Section 1: Continental Drift

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1 Section 1: Continental Drift Preview Objectives Wegener s s Hypothesis Mid-Ocean Ridges Sea-Floor Spreading Paleomagnetism Wegener Redeemed Continental Drift (Pangaea)

2 Objectives Summarize Wegener s hypothesis of continental drift. Describe the process of sea-floor spreading. Identify how paleomagnetism provides support for the idea of sea-floor spreading. Explain how sea-floor spreading provides a mechanism for continental drift.

3 Wegener s s Hypothesis Continental drift-the hypothesis that states that the continents once formed a single landmass, broke up, and drifted to their present location. First proposed by German scientist Alfred Wegener in Used several different types of evidence to support his hypothesis.

4 Wegener s Evidence Fossil Evidence: fossils of the same plants and animals could be found in areas of continents that had once been connected. Evidence from Rock Formations: ages and types of rocks in the coastal regions of widely separated areas matched closely. Climatic Evidence: changes in climatic patterns suggested the continents had not always been located where they are now.

5 Similar rock formations and fossil evidence supported Wegener s hypothesis.

6 Missing Mechanisms Wegener proposed that the continents moved by plowing through the rock of the ocean floor. This idea was strongly opposed. Wegener s mechanism was disproved by geologic evidence. Wegener spent the rest of his life searching for a mechanism for the movement of continents.

7 Mid-Ocean Ridges Mid-ocean ridge-a long, undersea mountain chain that has a steep, narrow valley at its center, that forms as magma rises from the asthenosphere, and that creates new oceanic lithosphere (sea floor) as tectonic plates move apart

8 In 1947, a group of scientists set out to map the Mid-Atlantic Ridge. While studying the Mid- Atlantic Ridge, scientists noticed two surprising trends. 1. The sediment that covers the sea floor is thinner closer to a ridge than it is farther from the ridge 2. The ocean floor is very young. Rocks on land are as old as 3.8 billion years. None of the oceanic rocks are more than 190 million years old.

9 Rocks closer to a mid-ocean ridge are younger than and are covered with less sediment than rocks farther from the ridge.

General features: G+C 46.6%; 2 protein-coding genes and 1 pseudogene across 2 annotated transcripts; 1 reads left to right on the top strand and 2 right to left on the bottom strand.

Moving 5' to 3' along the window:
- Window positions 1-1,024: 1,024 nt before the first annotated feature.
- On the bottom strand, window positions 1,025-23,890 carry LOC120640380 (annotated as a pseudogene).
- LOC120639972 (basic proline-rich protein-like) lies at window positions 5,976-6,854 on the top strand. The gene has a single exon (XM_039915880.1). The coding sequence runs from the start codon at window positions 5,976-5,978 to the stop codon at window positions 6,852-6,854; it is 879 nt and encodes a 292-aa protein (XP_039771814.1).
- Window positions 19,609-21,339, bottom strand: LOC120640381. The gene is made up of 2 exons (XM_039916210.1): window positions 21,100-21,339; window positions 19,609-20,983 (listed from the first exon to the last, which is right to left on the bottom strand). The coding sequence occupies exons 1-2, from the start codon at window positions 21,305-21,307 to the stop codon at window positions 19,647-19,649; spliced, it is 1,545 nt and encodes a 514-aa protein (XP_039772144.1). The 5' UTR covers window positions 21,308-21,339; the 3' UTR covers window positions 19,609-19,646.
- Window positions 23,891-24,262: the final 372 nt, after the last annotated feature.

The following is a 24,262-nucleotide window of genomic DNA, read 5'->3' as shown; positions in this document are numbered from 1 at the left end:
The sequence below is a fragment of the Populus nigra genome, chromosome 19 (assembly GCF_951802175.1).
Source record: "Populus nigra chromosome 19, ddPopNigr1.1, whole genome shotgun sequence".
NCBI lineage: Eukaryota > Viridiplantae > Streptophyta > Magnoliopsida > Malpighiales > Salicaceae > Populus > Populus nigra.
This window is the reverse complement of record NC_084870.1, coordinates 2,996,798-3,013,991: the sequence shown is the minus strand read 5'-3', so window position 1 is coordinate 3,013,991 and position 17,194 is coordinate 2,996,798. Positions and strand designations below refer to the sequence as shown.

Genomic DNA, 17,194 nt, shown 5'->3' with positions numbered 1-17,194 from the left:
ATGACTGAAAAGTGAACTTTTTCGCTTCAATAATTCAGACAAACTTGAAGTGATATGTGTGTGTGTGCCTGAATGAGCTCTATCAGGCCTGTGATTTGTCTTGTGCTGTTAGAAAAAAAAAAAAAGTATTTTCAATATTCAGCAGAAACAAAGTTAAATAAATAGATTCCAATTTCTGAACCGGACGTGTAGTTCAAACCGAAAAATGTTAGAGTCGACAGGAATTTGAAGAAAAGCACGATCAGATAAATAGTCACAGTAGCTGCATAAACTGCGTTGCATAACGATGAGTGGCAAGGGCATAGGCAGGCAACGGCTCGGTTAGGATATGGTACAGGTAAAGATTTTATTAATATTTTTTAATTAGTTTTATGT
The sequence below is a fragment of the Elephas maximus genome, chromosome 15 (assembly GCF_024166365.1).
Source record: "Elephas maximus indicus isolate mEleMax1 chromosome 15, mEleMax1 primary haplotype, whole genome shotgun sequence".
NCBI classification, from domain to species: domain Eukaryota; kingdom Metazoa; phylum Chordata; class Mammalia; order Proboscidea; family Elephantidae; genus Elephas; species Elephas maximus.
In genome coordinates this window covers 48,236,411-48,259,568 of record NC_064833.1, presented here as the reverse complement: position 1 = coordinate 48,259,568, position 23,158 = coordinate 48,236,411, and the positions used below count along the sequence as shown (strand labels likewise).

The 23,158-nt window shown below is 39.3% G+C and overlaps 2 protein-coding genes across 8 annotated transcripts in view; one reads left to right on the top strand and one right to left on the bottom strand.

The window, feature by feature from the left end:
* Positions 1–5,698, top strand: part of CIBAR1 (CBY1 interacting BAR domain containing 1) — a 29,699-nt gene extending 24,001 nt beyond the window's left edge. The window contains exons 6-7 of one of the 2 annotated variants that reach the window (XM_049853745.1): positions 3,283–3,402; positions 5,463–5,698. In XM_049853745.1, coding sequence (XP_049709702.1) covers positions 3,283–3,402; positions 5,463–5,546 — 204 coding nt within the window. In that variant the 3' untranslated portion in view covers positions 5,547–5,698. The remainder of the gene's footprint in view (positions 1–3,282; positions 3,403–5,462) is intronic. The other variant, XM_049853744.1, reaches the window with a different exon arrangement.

10 In the late 1950 s geologist Harry Hess proposed that the valley at the center of the mid-ocean ridge was a crack, or rift, in Earth s crust. As the ocean floor moves away from the ridge, molten rock, or magma, rises to fill the crack. Hess suggested that if the sea floor is moving, the continents might be moving also. He suggested this might be the mechanism that Wegener was searching for.

11 Sea-floor spreading-the process by which new oceanic lithosphere (sea floor) forms as magma rises to Earth s surface and solidifies at a mid-ocean ridge

12 As the ocean floor spreads apart, magma rises to fill the rift and then cools to form new rock.

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15 Paleomagnetism Paleomagnetism the study of the alignment of magnetic minerals in rock, specifically as it relates to the reversal of Earth s magnetic poles; also the magnetic properties that rock acquires during formation As magma solidifies to form rock, iron-rich minerals in the magma align with Earth s magnetic field. When the rock hardens, the magnetic orientation of the minerals becomes permanent.

16 Magnetic Reversals Scientists have discovered rocks whose magnetic orientations point opposite of Earth s current magnetic field. Rocks with magnetic fields that point north (normal polarity) are all classified in the same time periods. Rocks with magnetic fields that point south (reversed polarity) also all fell into specific time periods.

17 Magnetic Reversals When scientists placed these periods of normal and reversed polarity in chronological order, they discovered a pattern of alternating normal and reversed polarity in the rocks. Scientists used this pattern to create the geomagnetic reversal time scale.

18 Magnetic Symmetry Scientists discovered a striped magnetic pattern on the ocean floor on each side of a mid-ocean ridge. The pattern on one side of the ridge is a mirror image of the pattern on the other side. When drawn on a map, these patterns match the geomagnetic reversal time scale.